The Friday before the event, I sent home an invite to each parent. The school sends home a reminder, but I wanted to also send a personal one from me. Here's what it looked like:

When the parents arrive to the classroom, I have them find their child's desk. On it is a "quiz" where the students have filled out information about themselves (their favorite food, movie, outdoor activity, etc.) and the parents have to guess what they wrote without flipping the paper over. My students write notes to their parents, thanking them for the sacrifices they make, and the parents respond with a note of their own. It's always the first thing a child looks for when they enter the classroom the next day.

I found this idea on Pintrest: click here for my Student-Parent Quiz document

I wrote up a "Fifth Grade Survival Guide" packet for the parents to use a reference for what we're going to cover this year, what my class expectations are, and ways to contact me. I include an overview of each subject, a paragraph about homework, the specials schedule, my contact information, and other important information.

Click here for the Survival Guide
Included on the last page on my "Survival Guide" was my Classroom Wishlist. These are items we use in the classroom and parents can volunteer to bring them in. I wrote them on apples and posted them on my whiteboard, so a parent could take an apple as a reminder of what they wanted to send in. That way, I don't end up with 7 parents each sending in a box of Ziploc sandwich bags. One of the things I emphasize is the donation of gently used or new Childrens books. If they send in books, I stick a label on the inside cover that says, "Donated by the ______ family."

And, as a thank-you for coming, I fill bags with popcorn and staple this note on them:

Classroom Library Lovin'!

Classroom tour continued....

I don't know about you, but one of my favorite places in my room is the classroom library. I want it to be a place where my students want to be. If it's cluttered, disorganized, and bare, then the students won't want to sit and peruse books (frankly - would you ever want to be there?!).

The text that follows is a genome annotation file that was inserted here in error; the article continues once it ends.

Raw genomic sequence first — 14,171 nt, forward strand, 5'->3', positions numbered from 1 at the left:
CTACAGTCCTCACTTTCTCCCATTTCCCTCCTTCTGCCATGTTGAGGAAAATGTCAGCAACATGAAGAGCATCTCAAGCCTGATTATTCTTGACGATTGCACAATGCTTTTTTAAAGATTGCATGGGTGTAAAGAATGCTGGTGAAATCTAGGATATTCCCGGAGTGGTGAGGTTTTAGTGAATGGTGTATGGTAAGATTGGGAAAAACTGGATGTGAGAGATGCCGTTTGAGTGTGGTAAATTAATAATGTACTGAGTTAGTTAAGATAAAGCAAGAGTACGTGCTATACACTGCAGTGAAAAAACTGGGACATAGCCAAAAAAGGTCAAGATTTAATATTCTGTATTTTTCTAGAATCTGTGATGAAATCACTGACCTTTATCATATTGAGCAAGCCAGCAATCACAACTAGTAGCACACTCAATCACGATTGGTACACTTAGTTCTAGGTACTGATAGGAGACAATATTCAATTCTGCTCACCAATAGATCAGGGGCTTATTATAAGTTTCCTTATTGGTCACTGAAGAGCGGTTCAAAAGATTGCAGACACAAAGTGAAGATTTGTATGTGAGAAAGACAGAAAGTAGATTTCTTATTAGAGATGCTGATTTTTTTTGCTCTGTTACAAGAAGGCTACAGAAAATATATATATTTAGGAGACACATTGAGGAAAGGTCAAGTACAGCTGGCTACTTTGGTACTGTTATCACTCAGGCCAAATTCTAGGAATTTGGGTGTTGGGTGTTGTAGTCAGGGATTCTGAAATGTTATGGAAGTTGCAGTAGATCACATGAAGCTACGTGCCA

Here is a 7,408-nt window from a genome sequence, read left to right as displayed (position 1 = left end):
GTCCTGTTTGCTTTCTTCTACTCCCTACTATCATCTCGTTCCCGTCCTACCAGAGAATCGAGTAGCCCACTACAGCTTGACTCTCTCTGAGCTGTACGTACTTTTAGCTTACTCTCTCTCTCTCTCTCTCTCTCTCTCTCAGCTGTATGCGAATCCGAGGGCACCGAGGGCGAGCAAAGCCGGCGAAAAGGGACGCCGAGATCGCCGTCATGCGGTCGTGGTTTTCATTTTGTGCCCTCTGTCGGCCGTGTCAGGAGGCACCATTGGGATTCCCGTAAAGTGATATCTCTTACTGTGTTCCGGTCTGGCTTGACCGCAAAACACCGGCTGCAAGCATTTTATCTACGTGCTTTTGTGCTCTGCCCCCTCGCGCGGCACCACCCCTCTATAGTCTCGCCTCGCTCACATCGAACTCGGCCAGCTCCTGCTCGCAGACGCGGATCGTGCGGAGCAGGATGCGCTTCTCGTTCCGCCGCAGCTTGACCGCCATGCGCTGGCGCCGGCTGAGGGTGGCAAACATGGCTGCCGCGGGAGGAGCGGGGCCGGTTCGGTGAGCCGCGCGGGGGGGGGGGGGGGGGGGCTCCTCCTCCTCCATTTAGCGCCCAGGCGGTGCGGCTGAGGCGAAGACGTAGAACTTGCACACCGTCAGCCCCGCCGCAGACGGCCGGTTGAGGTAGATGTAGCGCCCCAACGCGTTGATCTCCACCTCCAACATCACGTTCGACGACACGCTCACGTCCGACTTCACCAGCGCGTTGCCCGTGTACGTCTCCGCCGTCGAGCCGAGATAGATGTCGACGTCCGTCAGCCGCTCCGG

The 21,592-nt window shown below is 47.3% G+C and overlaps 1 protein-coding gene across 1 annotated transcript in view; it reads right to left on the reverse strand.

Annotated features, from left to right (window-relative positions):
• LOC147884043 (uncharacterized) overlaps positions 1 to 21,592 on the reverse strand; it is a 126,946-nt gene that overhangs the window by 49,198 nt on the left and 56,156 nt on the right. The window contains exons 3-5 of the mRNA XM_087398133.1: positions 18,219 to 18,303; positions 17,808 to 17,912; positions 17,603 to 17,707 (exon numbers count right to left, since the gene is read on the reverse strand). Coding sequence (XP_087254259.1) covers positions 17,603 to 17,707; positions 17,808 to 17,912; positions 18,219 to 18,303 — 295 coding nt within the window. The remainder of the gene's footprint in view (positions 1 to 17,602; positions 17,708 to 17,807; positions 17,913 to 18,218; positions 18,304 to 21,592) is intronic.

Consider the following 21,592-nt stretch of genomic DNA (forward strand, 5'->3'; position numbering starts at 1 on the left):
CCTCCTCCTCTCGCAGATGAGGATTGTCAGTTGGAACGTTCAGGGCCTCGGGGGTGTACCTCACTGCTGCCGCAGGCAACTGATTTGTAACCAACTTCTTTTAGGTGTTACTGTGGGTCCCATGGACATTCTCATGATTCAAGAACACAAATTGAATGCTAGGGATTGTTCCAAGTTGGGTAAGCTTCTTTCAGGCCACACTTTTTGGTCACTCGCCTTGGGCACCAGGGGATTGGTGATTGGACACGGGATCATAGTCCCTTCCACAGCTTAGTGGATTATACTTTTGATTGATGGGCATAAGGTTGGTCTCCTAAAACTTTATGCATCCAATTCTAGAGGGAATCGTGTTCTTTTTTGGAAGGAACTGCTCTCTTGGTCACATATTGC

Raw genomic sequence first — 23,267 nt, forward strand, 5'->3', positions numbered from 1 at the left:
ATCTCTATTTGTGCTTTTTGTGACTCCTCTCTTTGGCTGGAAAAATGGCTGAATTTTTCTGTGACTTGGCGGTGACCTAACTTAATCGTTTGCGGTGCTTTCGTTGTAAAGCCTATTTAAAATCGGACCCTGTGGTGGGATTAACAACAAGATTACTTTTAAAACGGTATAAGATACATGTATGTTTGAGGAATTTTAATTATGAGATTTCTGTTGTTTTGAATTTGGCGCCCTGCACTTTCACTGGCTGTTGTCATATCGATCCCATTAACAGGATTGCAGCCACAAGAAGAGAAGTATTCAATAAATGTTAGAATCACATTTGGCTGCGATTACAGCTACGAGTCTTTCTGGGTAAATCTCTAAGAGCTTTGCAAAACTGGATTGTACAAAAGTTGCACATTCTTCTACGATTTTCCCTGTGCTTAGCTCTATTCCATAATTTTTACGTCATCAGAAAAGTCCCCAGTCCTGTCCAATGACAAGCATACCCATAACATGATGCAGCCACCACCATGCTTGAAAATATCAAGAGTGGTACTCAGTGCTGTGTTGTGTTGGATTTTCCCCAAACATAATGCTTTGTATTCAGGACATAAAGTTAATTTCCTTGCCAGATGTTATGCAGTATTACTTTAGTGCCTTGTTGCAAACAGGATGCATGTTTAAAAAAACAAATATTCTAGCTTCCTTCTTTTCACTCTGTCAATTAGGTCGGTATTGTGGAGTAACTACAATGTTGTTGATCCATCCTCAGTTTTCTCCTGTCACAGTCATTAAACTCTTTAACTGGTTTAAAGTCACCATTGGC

Here are some pictures of my finished library!


Aren't those bookshelves cute?!? I got the two white ones from Salvation Army for $10 bucks each! Can you say bargain hunter?!? :) The drawers on the shorter one hold games, puzzles, flash cards, my labels and extra library cards, and other miscellaneous reading material.

Wall #1:

The "Tweet Reads" is a "twitter-esque" board where students can post a book recommendation for their classmates. The forms they fill out (in 140 characters or less) can be accessed here: 

Window Wall:

All of my library books are labeled with two stickers: 1. "This book belongs to: Mrs. Lawler" 2. a colored dot that represents the genre. Some of my library books are in baskets (either by author or by topic) while the rest are on bookshelves. I do not level my books as I don't want to limit my readers to choosing from only one shelf. Also, since I have 5th graders, they should be able to pick up a book and tell if it's within their grasp as a reader. 

Click here for my library labels.